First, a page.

Step 8: Students must independently engage in appropriate functional play for the targeted skill and time with 100% accuracy over three consecutive data collection days, for the skill to be mastered. Time spent engaged on the targeted skill will continue to increase after each level of mastery throughout the five weeks of intervention.

Throughout all five weeks of intervention, the teacher will continue observing the students during free group play, once a week for thirty-minutes, to measure the effectiveness of discrete trial training on the student’s abilities to demonstrate generalization of their new skills during free group play. Just like during baseline, teachers and paraprofessionals will not be allowed to provide the student being observed with directions, prompts, or positive reinforcement and will be conducted in the same setting using the same set of toys. Student’s behaviors will continue to be recorded in one-minute intervals using the same data sheet as used in baseline. At the end of the five weeks of intervention, the teacher will graph all seven data points from the interval time sheet to show student’s rate of progression of engaging in appropriate functional play using their newly learned skills.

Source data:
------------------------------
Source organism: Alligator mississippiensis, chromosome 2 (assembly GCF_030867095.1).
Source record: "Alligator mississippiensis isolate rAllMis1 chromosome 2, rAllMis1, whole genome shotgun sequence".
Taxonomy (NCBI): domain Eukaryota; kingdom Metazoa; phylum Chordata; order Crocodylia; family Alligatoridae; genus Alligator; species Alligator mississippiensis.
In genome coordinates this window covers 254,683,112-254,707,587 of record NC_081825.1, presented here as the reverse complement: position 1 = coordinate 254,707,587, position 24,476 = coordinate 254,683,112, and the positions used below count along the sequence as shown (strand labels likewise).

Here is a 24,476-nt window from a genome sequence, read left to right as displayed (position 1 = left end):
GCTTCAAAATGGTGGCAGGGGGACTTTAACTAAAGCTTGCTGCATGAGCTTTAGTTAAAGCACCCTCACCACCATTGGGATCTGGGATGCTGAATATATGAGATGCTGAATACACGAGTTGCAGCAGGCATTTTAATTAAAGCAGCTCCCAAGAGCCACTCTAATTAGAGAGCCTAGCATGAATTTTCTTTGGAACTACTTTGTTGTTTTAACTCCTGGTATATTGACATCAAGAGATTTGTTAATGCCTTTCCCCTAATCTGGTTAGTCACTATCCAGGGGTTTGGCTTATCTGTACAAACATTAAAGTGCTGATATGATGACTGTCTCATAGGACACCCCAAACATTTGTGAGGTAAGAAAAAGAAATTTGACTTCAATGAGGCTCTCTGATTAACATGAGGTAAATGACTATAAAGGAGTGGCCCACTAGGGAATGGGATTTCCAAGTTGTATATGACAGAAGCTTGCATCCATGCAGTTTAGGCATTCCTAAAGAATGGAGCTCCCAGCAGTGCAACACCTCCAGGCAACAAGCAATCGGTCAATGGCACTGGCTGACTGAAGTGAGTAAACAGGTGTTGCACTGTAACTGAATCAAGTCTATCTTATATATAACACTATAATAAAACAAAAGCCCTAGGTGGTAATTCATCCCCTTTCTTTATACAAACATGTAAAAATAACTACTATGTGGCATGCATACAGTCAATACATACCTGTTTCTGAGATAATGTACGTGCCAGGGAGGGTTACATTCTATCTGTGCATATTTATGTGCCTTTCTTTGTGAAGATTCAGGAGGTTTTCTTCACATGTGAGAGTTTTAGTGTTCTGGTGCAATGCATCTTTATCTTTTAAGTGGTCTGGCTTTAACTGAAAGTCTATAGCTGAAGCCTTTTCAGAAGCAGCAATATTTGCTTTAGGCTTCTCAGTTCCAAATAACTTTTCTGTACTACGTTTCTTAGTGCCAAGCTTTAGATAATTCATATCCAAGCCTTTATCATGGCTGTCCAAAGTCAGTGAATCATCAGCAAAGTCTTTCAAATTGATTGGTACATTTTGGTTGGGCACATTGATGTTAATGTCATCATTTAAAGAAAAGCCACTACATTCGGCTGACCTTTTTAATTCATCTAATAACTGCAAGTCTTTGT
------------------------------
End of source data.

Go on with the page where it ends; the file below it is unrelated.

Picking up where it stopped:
Design
Data Collection Procedures
Data Analysis
Timeline
Ethical Considerations
References
Frey, J.R. ; Kaiser, A.P. (2011). The use of play expansions to increase the diversity and complexity of object play in young children with disabilities. Topics in Early Childhood Special Education, 31(2), 99-111.

Jung, S. ; Sainato, D.M. (2013). Teaching play skills to young children with autism. Journal of Intellectual and Developmental Disability, 38(1), 74-90.

Kossyvaki, L. ; Papoudi, D. (2016). A review of play interventions for children with autism at school. International Journal of Disability, Development, and Education, 63(1), 45-63.

Lang, R., O’Reilly, M., Sigafoos, J., Machalicek, W., Rispoli, M., Lancioni, G.E., Aguilar, J., & Fragale, C. (2010). The effects of an abolishing operation intervention component on play skills, challenging behavior, and stereotypy. Behavior Modification, 34(4), 267-289.

Lifter, K., Foster-Sanda, S., Arzamarski, C., Briesch, J., & McClure, E. (2011). Overview of play: It’s uses and importance in early intervention/early childhood special education. Infants ; Young Children, 24(3), 225-245.

Wilson, K.P., Carter, M.W., Wiener, H.L., DeRamus, M.L., Bulluck, J.C., Watson, L.R., Crais, E.R., ; Baranek, G.T. (2017). Object play in infants with autism spectrum disorder: A longitudinal retrospective video analysis. Autism and Developmental Language Impairments, 2, 1-12.

Wong, C. ; Kasari, C. (2012). Play and joint attention of children with autism in the preschool special education classroom. Journal of Autism and Developmental Disorders, 42(10), 2152-2161.